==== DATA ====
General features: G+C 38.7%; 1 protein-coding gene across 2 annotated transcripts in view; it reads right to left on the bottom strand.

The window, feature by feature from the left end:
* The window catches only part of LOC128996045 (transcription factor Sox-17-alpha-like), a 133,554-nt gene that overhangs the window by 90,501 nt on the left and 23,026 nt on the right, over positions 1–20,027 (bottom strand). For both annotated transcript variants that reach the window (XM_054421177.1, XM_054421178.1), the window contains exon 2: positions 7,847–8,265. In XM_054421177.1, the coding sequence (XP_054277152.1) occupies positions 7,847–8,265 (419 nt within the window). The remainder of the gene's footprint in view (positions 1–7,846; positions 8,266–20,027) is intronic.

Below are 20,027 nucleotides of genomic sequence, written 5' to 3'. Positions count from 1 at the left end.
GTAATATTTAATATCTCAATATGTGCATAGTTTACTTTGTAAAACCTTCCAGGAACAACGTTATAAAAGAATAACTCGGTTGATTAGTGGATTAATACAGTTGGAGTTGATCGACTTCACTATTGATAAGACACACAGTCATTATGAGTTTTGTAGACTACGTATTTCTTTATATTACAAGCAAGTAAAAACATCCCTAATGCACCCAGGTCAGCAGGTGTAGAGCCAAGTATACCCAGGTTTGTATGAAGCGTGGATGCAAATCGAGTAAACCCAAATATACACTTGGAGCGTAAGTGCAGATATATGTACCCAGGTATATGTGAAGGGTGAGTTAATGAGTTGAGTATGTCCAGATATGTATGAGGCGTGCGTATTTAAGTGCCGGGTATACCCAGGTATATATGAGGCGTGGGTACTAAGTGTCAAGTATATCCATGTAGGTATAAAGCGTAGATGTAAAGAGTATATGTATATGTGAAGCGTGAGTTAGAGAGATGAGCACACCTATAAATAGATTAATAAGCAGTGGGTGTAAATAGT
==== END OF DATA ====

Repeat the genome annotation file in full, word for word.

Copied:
General features: G+C 38.7%; 1 protein-coding gene across 2 annotated transcripts in view; it reads right to left on the bottom strand.

The window, feature by feature from the left end:
* The window catches only part of LOC128996045 (transcription factor Sox-17-alpha-like), a 133,554-nt gene that overhangs the window by 90,501 nt on the left and 23,026 nt on the right, over positions 1–20,027 (bottom strand). For both annotated transcript variants that reach the window (XM_054421177.1, XM_054421178.1), the window contains exon 2: positions 7,847–8,265. In XM_054421177.1, the coding sequence (XP_054277152.1) occupies positions 7,847–8,265 (419 nt within the window). The remainder of the gene's footprint in view (positions 1–7,846; positions 8,266–20,027) is intronic.

Below are 20,027 nucleotides of genomic sequence, written 5' to 3'. Positions count from 1 at the left end.
GTAATATTTAATATCTCAATATGTGCATAGTTTACTTTGTAAAACCTTCCAGGAACAACGTTATAAAAGAATAACTCGGTTGATTAGTGGATTAATACAGTTGGAGTTGATCGACTTCACTATTGATAAGACACACAGTCATTATGAGTTTTGTAGACTACGTATTTCTTTATATTACAAGCAAGTAAAAACATCCCTAATGCACCCAGGTCAGCAGGTGTAGAGCCAAGTATACCCAGGTTTGTATGAAGCGTGGATGCAAATCGAGTAAACCCAAATATACACTTGGAGCGTAAGTGCAGATATATGTACCCAGGTATATGTGAAGGGTGAGTTAATGAGTTGAGTATGTCCAGATATGTATGAGGCGTGCGTATTTAAGTGCCGGGTATACCCAGGTATATATGAGGCGTGGGTACTAAGTGTCAAGTATATCCATGTAGGTATAAAGCGTAGATGTAAAGAGTATATGTATATGTGAAGCGTGAGTTAGAGAGATGAGCACACCTATAAATAGATTAATAAGCAGTGGGTGTAAATAGT